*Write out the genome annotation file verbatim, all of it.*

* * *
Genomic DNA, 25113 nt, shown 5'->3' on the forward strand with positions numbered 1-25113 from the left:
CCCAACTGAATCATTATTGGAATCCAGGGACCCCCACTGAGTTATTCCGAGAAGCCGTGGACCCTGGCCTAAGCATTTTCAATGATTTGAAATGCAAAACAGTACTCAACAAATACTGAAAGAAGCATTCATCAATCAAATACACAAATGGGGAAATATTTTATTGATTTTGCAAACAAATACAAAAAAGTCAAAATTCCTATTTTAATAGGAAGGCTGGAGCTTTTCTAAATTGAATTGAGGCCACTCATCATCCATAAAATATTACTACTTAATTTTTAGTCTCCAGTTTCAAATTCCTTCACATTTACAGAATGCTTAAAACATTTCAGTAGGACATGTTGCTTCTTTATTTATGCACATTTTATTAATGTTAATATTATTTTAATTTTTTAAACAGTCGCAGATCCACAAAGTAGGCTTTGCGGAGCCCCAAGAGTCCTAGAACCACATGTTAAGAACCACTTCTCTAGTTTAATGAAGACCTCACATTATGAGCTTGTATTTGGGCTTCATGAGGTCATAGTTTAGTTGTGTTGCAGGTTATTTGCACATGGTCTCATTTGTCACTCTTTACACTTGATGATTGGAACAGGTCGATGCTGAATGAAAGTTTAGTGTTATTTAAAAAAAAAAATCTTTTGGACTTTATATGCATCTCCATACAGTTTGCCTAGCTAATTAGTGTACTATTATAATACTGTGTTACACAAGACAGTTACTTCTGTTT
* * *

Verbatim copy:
Genomic DNA, 25113 nt, shown 5'->3' on the forward strand with positions numbered 1-25113 from the left:
CCCAACTGAATCATTATTGGAATCCAGGGACCCCCACTGAGTTATTCCGAGAAGCCGTGGACCCTGGCCTAAGCATTTTCAATGATTTGAAATGCAAAACAGTACTCAACAAATACTGAAAGAAGCATTCATCAATCAAATACACAAATGGGGAAATATTTTATTGATTTTGCAAACAAATACAAAAAAGTCAAAATTCCTATTTTAATAGGAAGGCTGGAGCTTTTCTAAATTGAATTGAGGCCACTCATCATCCATAAAATATTACTACTTAATTTTTAGTCTCCAGTTTCAAATTCCTTCACATTTACAGAATGCTTAAAACATTTCAGTAGGACATGTTGCTTCTTTATTTATGCACATTTTATTAATGTTAATATTATTTTAATTTTTTAAACAGTCGCAGATCCACAAAGTAGGCTTTGCGGAGCCCCAAGAGTCCTAGAACCACATGTTAAGAACCACTTCTCTAGTTTAATGAAGACCTCACATTATGAGCTTGTATTTGGGCTTCATGAGGTCATAGTTTAGTTGTGTTGCAGGTTATTTGCACATGGTCTCATTTGTCACTCTTTACACTTGATGATTGGAACAGGTCGATGCTGAATGAAAGTTTAGTGTTATTTAAAAAAAAAAATCTTTTGGACTTTATATGCATCTCCATACAGTTTGCCTAGCTAATTAGTGTACTATTATAATACTGTGTTACACAAGACAGTTACTTCTGTTT